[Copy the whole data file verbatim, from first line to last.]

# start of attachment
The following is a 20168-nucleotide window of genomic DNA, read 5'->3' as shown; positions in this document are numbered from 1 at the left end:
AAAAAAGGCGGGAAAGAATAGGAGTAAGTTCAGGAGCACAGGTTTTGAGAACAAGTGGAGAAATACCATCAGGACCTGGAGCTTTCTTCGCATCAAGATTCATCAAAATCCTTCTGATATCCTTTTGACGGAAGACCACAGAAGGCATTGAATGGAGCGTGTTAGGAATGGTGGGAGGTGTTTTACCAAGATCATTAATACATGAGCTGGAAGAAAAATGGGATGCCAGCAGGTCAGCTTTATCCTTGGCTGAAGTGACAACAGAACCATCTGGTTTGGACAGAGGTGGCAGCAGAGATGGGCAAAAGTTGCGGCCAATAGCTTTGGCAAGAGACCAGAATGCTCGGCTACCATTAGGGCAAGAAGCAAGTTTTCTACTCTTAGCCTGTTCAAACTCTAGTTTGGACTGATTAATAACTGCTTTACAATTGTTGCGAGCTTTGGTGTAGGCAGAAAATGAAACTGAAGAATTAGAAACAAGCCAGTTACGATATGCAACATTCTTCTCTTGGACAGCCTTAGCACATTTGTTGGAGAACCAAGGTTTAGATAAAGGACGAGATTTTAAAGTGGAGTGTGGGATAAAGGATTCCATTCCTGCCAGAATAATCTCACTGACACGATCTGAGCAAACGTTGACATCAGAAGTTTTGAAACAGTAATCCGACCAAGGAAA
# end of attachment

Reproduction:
The following is a 20168-nucleotide window of genomic DNA, read 5'->3' as shown; positions in this document are numbered from 1 at the left end:
AAAAAAGGCGGGAAAGAATAGGAGTAAGTTCAGGAGCACAGGTTTTGAGAACAAGTGGAGAAATACCATCAGGACCTGGAGCTTTCTTCGCATCAAGATTCATCAAAATCCTTCTGATATCCTTTTGACGGAAGACCACAGAAGGCATTGAATGGAGCGTGTTAGGAATGGTGGGAGGTGTTTTACCAAGATCATTAATACATGAGCTGGAAGAAAAATGGGATGCCAGCAGGTCAGCTTTATCCTTGGCTGAAGTGACAACAGAACCATCTGGTTTGGACAGAGGTGGCAGCAGAGATGGGCAAAAGTTGCGGCCAATAGCTTTGGCAAGAGACCAGAATGCTCGGCTACCATTAGGGCAAGAAGCAAGTTTTCTACTCTTAGCCTGTTCAAACTCTAGTTTGGACTGATTAATAACTGCTTTACAATTGTTGCGAGCTTTGGTGTAGGCAGAAAATGAAACTGAAGAATTAGAAACAAGCCAGTTACGATATGCAACATTCTTCTCTTGGACAGCCTTAGCACATTTGTTGGAGAACCAAGGTTTAGATAAAGGACGAGATTTTAAAGTGGAGTGTGGGATAAAGGATTCCATTCCTGCCAGAATAATCTCACTGACACGATCTGAGCAAACGTTGACATCAGAAGTTTTGAAACAGTAATCCGACCAAGGAAA